R. Kelly (aka Robert Kelly) may have once believed he could fly, but no longer. Famous for hits such as “I believe I can fly” and “Bump n’ Grind,” Kelly has been under the microscope recently after two documentaries (“Surviving R. Kelly” and “R. Kelly: Sex, Girls & Videotapes”) explored the longstanding accusations of sexual misconduct against the singer. Kelly was recently arrested on multiple charges of aggravated criminal sex abuse. As soon as he was released, he was arrested on charges stemming from failing to pay his child support.
Kelly ended his marriage to Andrea Kelly in 2009. At a hearing that he did not to attend, Kelly was ordered to pay $20,833 per month in child support for their three children. His non-payment of support led a judge to set a deadline to pay $161,663 in order to avoid contempt. The day after the Court’s deadline passed without payment, Kelly was arrested. In a TV interview, Kelly claimed that he can’t pay support because his ex-wife is ruining his life and career with her accusations of abuse, which were included in the documentaries.
Contempt requires finding willful disobedience of court order with both knowledge and the ability to comply. If Kelly were convicted in California, because it is his first offense, he would be punished with community service up to 120 hours or imprisonment up to 120 hours. (CCP §1218). Kelly could also be found guilty under Penal Code §270 which makes it a misdemeanor to not support a child punishable by up to one year in jail and a fine of up to $2,000.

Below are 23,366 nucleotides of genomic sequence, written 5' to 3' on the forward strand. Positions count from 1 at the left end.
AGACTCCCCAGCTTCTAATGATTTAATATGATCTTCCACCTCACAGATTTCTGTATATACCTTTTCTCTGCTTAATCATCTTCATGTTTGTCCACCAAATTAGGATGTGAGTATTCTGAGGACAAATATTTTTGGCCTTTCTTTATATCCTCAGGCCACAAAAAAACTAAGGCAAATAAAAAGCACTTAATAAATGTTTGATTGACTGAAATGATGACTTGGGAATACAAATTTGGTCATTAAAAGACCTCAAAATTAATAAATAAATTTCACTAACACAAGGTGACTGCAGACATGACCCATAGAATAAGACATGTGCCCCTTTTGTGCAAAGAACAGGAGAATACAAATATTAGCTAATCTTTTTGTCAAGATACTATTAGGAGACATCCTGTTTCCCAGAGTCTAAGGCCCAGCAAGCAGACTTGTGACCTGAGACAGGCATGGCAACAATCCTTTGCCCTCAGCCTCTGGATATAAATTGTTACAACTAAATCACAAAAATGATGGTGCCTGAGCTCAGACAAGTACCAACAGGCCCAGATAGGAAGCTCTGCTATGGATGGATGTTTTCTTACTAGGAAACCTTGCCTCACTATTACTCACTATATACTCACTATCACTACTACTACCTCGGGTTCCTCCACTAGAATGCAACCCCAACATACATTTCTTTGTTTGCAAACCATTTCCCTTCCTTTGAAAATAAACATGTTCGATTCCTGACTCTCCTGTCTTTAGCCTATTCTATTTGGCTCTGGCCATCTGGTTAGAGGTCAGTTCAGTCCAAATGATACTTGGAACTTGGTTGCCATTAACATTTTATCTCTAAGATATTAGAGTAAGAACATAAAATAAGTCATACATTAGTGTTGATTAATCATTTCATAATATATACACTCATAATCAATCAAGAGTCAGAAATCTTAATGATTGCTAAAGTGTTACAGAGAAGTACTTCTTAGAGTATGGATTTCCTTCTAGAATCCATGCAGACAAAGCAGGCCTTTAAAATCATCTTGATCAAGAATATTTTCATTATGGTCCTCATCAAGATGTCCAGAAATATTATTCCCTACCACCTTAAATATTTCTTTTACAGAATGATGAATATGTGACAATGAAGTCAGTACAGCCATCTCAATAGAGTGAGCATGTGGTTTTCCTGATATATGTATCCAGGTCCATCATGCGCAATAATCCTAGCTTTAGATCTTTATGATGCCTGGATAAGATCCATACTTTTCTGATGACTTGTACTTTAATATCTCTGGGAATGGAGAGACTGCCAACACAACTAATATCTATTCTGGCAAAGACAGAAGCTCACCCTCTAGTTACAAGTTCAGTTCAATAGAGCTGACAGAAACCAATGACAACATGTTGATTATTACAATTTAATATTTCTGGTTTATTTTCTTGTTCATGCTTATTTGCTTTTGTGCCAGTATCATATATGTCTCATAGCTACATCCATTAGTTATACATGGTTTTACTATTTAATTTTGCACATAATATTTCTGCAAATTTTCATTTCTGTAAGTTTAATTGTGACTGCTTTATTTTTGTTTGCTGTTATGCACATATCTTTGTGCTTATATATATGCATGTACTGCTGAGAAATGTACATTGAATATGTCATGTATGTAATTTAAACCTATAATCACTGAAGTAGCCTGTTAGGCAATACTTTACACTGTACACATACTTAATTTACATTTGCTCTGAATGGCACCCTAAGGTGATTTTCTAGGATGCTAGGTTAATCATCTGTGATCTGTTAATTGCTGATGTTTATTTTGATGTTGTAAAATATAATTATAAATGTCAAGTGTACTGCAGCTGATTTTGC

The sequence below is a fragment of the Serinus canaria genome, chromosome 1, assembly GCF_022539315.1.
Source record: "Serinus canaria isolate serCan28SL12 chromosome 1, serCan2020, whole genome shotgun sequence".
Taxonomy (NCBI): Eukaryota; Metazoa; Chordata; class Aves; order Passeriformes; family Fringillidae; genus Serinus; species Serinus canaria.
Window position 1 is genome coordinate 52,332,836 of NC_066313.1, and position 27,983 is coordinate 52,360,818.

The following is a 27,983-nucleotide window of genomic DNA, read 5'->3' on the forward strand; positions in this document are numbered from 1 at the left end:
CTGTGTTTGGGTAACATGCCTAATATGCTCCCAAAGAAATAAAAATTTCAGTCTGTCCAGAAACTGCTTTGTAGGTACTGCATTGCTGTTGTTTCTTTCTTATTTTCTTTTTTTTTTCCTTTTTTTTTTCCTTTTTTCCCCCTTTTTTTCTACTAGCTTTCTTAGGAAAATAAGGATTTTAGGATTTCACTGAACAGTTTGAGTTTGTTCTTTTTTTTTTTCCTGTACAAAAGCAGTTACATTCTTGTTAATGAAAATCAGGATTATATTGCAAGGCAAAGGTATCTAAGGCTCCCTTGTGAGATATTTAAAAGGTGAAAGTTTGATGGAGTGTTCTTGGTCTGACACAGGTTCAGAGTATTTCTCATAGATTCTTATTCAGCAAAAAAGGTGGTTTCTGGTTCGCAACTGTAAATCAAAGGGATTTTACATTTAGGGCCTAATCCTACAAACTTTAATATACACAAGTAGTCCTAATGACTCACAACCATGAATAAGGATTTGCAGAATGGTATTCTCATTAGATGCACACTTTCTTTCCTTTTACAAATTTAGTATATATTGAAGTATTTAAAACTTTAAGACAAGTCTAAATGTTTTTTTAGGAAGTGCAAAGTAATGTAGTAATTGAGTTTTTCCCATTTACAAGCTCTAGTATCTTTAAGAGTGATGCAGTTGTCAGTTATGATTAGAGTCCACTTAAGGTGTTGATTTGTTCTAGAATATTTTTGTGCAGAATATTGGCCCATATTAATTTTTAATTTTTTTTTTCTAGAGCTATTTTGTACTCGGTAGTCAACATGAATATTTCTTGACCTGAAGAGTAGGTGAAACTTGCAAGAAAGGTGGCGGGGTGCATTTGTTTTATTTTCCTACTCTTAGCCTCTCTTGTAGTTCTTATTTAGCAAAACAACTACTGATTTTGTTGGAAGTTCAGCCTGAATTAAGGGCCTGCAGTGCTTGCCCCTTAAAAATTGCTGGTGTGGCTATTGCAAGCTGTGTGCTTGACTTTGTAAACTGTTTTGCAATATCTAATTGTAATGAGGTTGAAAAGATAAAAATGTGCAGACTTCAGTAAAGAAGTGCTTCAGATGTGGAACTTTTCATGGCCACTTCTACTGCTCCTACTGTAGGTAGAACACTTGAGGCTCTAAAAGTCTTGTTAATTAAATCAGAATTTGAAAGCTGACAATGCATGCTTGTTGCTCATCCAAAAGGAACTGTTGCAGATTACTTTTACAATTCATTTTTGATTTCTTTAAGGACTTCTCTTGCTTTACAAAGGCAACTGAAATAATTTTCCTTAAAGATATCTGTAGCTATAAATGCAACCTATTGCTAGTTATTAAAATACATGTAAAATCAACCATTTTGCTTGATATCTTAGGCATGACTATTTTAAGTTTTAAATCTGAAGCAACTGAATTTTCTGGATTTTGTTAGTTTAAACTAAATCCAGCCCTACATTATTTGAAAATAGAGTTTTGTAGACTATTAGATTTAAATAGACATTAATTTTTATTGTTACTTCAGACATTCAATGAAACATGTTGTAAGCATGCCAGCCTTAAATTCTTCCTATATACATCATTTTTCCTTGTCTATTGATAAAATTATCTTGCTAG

If Kelly does not have the income to pay his support, which is likely given his criminal charges, then his ex-wife can ask the Court to turn to his assets to satisfy the arrears. Family Code §5100 allows for a writ of execution for this purpose. In addition, Family Code §§4600-§4641 provide an alternative (and more complicated) way to enforce child support arrearages by way of an asset deposit and sale order, and are intended to be extraordinary remedies for cases of bad faith failure to pay child support obligations.
Kelly will need to request a modification of his child support order if he wants to end the arrears from accruing. With his mounting legal charges, Kelly is probably wishing he were “Trapped in the Closet” to avoid it all.
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